The following song was actually written before this post, but it was written whilst pushing Tilly around in the pram, and was also written both about and for her, so I figure it is kind of a parenting post in and of itself. It does, however, illustrate a parenting theme for Susie and I over the last four months of so, and thus deserves some commentary (see following).
Over the last four months (since she weaned herself) Tilly has been sick more often than not, and it has led to a low-level sense of anxiety when we go to bed at night about what kind of day awaits us. Will it be a day of whining fragility and clinginess, or will it be our sunny sociable child who greets us in the morning? You can often tell just from the tone of her cry when she first wakes up what it’s going to be (and if she has woken an hour or so earlier than normal, this is also a clue!).
When faced with what sometimes seem to be alternating good and bad days, it is a real challenge not to be fatalistic and so fail to enjoy the good days and moments because you are always waiting for things to turn to shit. Obviously the ideal (as always) is to try to live in the now and adopt a kind of Zen-like calm which allows you to ‘play each ball on its merits’ (I like to use this phrase as both a koan and a mantra).
If the mantra fails though, I find that singing can also help me to be more Zen, and that creating my own ridiculous songs about the more difficult aspects of the parenting experience can rob them of some of their power (I can see a parenting album in the works). In the article ‘Hate in the Counter-Transference’ that I mentioned in an earlier post (see Anger), the writer Donald Winicott mentions the lullaby ‘Rockabye Baby’ as an example of a song that gives safe expression to the aggressive feelings parents sometimes have towards their baby. I submit as evidence – ‘Down will come baby, cradle and all’.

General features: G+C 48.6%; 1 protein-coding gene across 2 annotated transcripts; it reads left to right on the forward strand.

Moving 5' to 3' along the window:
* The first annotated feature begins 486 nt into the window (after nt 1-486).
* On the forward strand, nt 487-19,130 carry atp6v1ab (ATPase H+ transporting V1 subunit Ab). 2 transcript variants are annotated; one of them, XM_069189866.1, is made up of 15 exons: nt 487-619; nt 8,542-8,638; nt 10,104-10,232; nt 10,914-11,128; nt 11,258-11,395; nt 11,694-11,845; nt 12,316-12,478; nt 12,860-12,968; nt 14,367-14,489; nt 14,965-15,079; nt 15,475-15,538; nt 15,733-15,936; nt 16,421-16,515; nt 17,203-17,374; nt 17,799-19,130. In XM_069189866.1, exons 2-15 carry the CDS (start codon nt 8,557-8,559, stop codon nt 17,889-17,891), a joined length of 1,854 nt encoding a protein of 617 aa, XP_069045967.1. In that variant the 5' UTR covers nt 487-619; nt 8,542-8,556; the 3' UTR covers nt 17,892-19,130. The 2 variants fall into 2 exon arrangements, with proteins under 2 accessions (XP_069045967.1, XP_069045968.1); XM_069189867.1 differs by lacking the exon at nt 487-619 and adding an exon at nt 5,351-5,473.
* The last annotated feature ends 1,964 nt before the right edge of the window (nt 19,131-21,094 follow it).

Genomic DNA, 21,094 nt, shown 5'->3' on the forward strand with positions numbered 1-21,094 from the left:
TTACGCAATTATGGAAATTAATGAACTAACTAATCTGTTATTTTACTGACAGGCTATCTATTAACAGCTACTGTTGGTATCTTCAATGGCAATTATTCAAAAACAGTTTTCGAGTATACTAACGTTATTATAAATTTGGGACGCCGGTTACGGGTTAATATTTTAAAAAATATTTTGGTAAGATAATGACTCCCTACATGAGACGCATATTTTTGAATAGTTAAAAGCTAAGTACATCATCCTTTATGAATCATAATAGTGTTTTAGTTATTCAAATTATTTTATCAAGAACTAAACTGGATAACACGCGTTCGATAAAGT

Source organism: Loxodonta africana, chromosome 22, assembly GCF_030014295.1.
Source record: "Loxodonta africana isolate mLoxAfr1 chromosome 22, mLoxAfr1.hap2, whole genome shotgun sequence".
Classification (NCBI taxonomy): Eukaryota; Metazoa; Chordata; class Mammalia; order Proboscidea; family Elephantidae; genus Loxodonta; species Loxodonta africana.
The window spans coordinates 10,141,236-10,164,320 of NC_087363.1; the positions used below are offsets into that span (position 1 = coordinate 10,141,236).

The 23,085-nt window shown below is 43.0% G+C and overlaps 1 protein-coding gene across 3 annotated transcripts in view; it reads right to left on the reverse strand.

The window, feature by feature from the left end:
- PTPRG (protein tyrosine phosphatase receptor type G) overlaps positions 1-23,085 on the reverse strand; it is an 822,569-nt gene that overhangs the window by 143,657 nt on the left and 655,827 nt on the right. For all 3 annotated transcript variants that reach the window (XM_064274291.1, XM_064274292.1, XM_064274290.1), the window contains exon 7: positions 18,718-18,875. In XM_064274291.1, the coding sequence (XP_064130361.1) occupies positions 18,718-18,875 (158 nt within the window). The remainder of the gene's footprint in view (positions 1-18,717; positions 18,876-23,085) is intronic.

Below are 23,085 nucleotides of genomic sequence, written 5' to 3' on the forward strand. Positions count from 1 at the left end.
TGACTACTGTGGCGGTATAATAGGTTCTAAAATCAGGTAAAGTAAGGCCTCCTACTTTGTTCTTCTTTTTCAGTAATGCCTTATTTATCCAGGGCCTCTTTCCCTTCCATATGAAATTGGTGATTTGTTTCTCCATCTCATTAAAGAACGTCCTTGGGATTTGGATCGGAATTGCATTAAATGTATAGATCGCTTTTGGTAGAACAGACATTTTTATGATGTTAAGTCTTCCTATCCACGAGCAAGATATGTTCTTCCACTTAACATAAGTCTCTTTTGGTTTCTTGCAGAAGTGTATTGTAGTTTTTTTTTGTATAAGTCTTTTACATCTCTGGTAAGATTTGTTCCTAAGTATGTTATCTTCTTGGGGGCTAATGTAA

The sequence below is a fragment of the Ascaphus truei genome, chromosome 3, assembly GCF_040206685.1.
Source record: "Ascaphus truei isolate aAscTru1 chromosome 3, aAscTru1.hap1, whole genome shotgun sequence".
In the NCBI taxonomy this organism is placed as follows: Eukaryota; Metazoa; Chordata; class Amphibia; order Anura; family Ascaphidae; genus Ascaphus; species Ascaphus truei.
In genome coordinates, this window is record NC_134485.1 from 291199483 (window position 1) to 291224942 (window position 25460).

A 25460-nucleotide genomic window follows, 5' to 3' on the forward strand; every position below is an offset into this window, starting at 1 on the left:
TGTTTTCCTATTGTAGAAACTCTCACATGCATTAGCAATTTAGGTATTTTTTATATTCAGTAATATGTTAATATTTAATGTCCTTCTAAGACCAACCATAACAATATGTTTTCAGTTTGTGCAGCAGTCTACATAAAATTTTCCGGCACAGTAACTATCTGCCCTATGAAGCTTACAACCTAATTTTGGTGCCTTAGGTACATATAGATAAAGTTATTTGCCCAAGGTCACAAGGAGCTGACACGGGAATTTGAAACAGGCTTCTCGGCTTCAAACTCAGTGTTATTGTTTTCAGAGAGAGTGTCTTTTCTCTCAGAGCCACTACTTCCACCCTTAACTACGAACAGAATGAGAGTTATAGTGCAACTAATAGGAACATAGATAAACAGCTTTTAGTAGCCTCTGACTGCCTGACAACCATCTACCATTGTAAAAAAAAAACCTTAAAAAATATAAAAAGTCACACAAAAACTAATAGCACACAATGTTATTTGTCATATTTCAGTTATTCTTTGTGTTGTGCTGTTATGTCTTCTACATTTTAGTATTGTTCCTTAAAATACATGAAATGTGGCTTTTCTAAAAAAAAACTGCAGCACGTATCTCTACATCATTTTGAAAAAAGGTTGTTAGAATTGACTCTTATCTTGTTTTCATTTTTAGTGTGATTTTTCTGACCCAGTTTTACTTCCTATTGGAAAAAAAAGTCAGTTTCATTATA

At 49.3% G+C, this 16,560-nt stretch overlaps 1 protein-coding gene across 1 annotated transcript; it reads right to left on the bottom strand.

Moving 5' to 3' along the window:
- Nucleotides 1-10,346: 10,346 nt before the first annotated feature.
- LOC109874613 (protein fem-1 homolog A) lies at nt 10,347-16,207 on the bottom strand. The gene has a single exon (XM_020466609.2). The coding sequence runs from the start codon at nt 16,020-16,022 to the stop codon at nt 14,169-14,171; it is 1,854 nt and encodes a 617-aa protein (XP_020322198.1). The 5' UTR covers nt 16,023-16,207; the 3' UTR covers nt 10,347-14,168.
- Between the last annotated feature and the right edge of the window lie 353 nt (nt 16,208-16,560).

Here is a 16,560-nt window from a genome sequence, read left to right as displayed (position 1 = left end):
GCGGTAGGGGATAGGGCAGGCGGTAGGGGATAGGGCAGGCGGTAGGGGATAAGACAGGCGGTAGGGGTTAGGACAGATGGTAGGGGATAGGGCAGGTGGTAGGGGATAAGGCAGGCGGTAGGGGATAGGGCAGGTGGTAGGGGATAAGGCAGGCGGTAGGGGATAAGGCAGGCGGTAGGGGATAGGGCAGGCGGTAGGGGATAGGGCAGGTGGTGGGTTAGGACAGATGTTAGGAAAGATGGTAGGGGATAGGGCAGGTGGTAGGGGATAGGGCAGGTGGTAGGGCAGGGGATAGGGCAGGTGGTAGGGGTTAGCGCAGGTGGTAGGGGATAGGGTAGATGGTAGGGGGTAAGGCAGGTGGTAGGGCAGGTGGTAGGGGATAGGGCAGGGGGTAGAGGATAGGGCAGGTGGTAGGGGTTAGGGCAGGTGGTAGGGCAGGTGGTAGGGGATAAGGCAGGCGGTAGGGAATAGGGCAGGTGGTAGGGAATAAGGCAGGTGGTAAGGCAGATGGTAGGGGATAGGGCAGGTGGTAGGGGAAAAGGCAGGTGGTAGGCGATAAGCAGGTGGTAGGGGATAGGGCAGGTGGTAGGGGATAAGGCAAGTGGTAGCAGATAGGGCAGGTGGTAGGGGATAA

But it isn’t just the dark desire for your child to crash to the ground from a great height that can expressed through song. There is scope to serenade your child with expressions of all sorts of negative feelings, as long as the melody is sweet enough to make them tap their little feet. It is the sense of helplessness produced by unpredictability and a lack of control that is, I guess, what is being channelled in ‘Good Day, Bad Day’.
Thanks goes to Bon Iver and Midlake for inspiring me to go with the close harmonies. Though to reproduce this sound, while pushing Tilly around in the pram, is going to require the the presence of three other pram-pushing, harmonising dads, which may present somewhat of a challenge.
Apologies that this post does not contain any tips re environmentally responsible parenting, but I promise that I haven’t forgotten. I just need to write the song first.